archives, you & me

The Labyrinth: A Series of Art. {Part Fifteen: Stagnation}

{Photo credit: Kristi Stout}

I have a fantasy-adventure, illustrated fiction book I wrote some years ago, called The Quest of Heart.

There is a scene in it where the heroine Satori gets lost from her path and finds herself in the realm of Stagnation, where a monster lurks with many sticky mouths. It goes by the name of Suffocation, and it sneaks up on its prey only to pounce and capture it in one of its many mouths, asphyxiating the victim.

Satori harrowingly gets caught in one such mouth. Victimized, she experiences the feeling of being suffocated in darkness.

The more she feels sorry for herself, the harder the constriction, the darker she feels until finally she finds a deep internal power from Halfheart — the name of her heart, a fuzzy creature that perches on her like a pet bird and speaks to her in a still, small voice — which gives her the strength and power to push open the constricting monster’s jaws enough to rescue herself from annihilation by Suffocation and its stagnant realm.

Halfheart (her heart) in that traumatic moment (and along the rest of Satori’s quest) always has a small voice that gives Satori superhuman courage and superhuman strength.

Our hearts do indeed hold this superhuman power, waiting to bestow it upon us when we too become captured in the maws of Suffocation, who dwells in the realm of Stagnation. Nothing lives in what’s stagnant, unmoving, and un-flowing, except perhaps a pest or a bacteria.

That is to say, our purest potential goes unrealized, it eventually decays and dies, and it’s so easy to become comfortable and stagnant (just as the Joneses).

While a groove is important to find, and helps maintain a sense of purpose and direction, getting stuck in that groove is where stagnation occurs, as we become too afraid of stepping off the track and finding the path that sounds more enlivening if the one we are on is less than inspiring or even unfavorable. Meanwhile, the groove is getting so deep that we’ve dug ourselves into a dark pit we cannot rise out of.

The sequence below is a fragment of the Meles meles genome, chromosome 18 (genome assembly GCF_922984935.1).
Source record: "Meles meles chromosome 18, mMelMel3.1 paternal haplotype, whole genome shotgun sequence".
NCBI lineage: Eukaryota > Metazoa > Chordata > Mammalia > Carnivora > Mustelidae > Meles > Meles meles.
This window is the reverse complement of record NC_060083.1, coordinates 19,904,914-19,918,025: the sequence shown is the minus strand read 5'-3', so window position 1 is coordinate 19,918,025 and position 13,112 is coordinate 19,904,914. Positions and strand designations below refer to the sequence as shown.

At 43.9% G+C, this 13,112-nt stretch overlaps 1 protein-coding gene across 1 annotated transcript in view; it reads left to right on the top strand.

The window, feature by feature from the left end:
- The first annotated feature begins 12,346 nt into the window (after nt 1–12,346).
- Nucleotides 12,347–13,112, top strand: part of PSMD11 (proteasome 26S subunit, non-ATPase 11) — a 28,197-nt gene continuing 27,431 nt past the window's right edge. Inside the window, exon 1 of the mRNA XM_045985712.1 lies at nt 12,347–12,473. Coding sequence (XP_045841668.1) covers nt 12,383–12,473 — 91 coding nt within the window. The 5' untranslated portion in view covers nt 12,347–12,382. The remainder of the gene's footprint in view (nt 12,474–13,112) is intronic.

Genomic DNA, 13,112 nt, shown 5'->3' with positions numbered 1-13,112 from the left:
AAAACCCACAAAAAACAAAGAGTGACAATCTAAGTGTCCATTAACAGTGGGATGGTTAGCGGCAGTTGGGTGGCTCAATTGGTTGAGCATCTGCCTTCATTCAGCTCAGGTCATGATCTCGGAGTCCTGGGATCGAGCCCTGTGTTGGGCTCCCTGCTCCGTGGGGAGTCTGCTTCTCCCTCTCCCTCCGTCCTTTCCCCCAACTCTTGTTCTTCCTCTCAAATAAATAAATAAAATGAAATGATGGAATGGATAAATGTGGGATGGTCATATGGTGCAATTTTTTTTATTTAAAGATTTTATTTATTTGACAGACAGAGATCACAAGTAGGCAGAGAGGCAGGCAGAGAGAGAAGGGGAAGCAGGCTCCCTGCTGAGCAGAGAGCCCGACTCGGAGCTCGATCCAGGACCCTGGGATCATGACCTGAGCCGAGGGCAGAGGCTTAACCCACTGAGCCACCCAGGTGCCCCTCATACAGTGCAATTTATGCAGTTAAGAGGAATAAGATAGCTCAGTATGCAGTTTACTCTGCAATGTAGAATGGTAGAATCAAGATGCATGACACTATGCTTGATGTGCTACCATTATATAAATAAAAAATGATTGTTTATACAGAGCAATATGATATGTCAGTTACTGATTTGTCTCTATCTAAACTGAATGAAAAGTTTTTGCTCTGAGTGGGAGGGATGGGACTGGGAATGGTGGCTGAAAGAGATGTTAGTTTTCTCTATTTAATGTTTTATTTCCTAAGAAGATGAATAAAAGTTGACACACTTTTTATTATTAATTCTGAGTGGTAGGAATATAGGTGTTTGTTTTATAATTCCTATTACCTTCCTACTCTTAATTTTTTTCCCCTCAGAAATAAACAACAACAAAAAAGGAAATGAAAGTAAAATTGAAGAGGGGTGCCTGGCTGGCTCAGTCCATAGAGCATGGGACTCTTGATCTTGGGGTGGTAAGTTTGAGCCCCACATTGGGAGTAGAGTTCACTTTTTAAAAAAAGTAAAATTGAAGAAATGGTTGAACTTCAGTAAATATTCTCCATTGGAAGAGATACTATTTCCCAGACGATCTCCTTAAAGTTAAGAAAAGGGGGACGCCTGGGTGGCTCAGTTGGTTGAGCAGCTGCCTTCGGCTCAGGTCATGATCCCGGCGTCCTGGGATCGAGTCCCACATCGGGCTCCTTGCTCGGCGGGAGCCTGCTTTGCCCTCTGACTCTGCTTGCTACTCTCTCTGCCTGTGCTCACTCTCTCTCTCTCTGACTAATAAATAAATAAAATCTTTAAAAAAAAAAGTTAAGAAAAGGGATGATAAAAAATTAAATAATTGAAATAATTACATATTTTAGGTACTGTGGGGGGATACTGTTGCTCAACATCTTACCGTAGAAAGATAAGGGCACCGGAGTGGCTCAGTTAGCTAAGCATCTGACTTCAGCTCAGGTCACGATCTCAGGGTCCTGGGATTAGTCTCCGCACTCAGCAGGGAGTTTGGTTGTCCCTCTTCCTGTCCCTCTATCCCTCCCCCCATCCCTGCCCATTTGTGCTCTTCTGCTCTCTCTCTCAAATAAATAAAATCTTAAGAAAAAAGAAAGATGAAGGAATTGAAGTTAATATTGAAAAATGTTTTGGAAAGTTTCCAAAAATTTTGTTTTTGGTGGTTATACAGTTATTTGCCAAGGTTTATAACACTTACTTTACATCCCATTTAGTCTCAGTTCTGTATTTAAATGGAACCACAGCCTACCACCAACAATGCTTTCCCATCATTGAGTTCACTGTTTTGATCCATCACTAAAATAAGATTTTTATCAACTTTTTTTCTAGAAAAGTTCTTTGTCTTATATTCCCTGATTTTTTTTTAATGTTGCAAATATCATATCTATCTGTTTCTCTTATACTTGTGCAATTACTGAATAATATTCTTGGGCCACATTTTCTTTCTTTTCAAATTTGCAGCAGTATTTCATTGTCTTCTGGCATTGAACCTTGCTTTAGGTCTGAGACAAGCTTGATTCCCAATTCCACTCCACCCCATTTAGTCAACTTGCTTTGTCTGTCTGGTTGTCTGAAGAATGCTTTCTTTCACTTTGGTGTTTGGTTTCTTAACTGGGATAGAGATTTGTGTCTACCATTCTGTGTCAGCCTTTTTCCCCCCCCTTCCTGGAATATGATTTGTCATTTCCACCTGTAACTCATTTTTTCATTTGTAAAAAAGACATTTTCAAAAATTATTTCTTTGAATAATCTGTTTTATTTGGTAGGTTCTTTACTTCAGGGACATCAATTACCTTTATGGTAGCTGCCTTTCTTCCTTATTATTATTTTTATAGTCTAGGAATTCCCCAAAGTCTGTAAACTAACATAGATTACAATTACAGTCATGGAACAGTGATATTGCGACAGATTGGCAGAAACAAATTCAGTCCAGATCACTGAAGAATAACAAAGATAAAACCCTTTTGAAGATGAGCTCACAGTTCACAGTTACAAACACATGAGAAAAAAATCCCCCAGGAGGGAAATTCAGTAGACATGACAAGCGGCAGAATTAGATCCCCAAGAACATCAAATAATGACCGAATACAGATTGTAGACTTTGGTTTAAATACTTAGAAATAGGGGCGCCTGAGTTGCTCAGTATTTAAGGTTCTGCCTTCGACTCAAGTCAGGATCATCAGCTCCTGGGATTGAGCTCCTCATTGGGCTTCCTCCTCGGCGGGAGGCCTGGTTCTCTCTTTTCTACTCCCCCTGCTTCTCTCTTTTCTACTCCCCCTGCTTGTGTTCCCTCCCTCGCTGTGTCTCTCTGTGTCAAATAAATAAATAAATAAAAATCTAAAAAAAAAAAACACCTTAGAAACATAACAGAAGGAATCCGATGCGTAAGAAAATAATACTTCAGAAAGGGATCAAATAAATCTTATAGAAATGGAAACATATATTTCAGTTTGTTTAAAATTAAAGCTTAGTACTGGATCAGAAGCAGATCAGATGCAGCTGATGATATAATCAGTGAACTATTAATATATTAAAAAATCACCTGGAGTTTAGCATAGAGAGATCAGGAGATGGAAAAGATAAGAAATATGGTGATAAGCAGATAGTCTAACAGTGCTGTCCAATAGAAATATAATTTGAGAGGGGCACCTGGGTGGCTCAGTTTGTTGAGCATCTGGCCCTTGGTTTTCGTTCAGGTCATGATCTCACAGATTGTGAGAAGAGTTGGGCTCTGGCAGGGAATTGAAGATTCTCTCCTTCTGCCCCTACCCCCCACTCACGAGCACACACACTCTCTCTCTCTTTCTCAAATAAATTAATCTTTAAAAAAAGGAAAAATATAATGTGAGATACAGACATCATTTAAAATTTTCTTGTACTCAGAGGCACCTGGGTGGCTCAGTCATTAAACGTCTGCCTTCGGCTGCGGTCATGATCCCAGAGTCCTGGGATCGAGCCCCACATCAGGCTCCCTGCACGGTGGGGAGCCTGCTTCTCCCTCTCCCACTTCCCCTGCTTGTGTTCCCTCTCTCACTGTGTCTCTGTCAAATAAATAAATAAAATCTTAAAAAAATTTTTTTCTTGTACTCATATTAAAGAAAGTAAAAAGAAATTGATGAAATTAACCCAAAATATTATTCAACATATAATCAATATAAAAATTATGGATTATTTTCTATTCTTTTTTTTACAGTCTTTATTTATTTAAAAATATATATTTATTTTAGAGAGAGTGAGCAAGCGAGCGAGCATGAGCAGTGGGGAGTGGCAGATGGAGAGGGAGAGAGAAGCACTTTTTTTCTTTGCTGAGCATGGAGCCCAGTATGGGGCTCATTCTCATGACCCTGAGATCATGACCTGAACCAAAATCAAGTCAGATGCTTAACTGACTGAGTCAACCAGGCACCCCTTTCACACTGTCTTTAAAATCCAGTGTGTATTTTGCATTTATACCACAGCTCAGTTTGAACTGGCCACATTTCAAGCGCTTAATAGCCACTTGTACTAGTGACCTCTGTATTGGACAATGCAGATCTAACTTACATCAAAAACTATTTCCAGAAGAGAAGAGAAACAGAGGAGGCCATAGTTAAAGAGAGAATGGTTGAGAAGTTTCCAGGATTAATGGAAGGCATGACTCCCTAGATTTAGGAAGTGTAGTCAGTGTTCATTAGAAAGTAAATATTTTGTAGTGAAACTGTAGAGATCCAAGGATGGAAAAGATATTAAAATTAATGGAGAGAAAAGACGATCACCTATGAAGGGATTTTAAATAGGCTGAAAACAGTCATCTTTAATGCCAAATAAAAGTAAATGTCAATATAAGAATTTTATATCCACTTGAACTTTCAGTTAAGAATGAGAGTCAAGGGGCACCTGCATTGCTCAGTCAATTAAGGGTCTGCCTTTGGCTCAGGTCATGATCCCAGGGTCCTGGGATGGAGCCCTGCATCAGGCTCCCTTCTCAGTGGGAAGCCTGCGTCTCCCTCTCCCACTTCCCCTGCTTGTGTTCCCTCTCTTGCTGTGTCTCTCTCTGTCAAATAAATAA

And voila, you’ve entered the realm of Stagnation. You start to proverbially suffocate. This is what happens when we do not take a hard look at life from time to time assessing our personal truth, and instead choose to settle or do what we were taught or is based out of fear, versus what feels right and true to our heart.

Stagnation happens when we submit to the whims of what’s easiest, all the while forgetting to nurture ourselves.

What we become then is an atrophied version of what was once our truest potential, which has now shriveled up and suffocated what we actually are on the inside, what astrology may reference as your moon sign, which is the archetype of your inner emotional world, our dark side (not dark as in evil, but dark as in the part of us that doesn’t get much light shed upon it).

We are remarkable creatures, capable of remarkable things, filled with remarkable power, most of which never gets fully utilized in a lifetime. We have come into an epoch where the way we have been doing it collectively is getting stale and unsustainable from a larger perspective. All in all, there is energy whispering of an old and decaying way.

So many methods mostly in realm of institutionalized are stagnant, burnt out, and slowly becoming obsolete (I think collectively many of us are feeling this at a deep level), this feeling of wanting more out of life, not fitting into the norm, etc.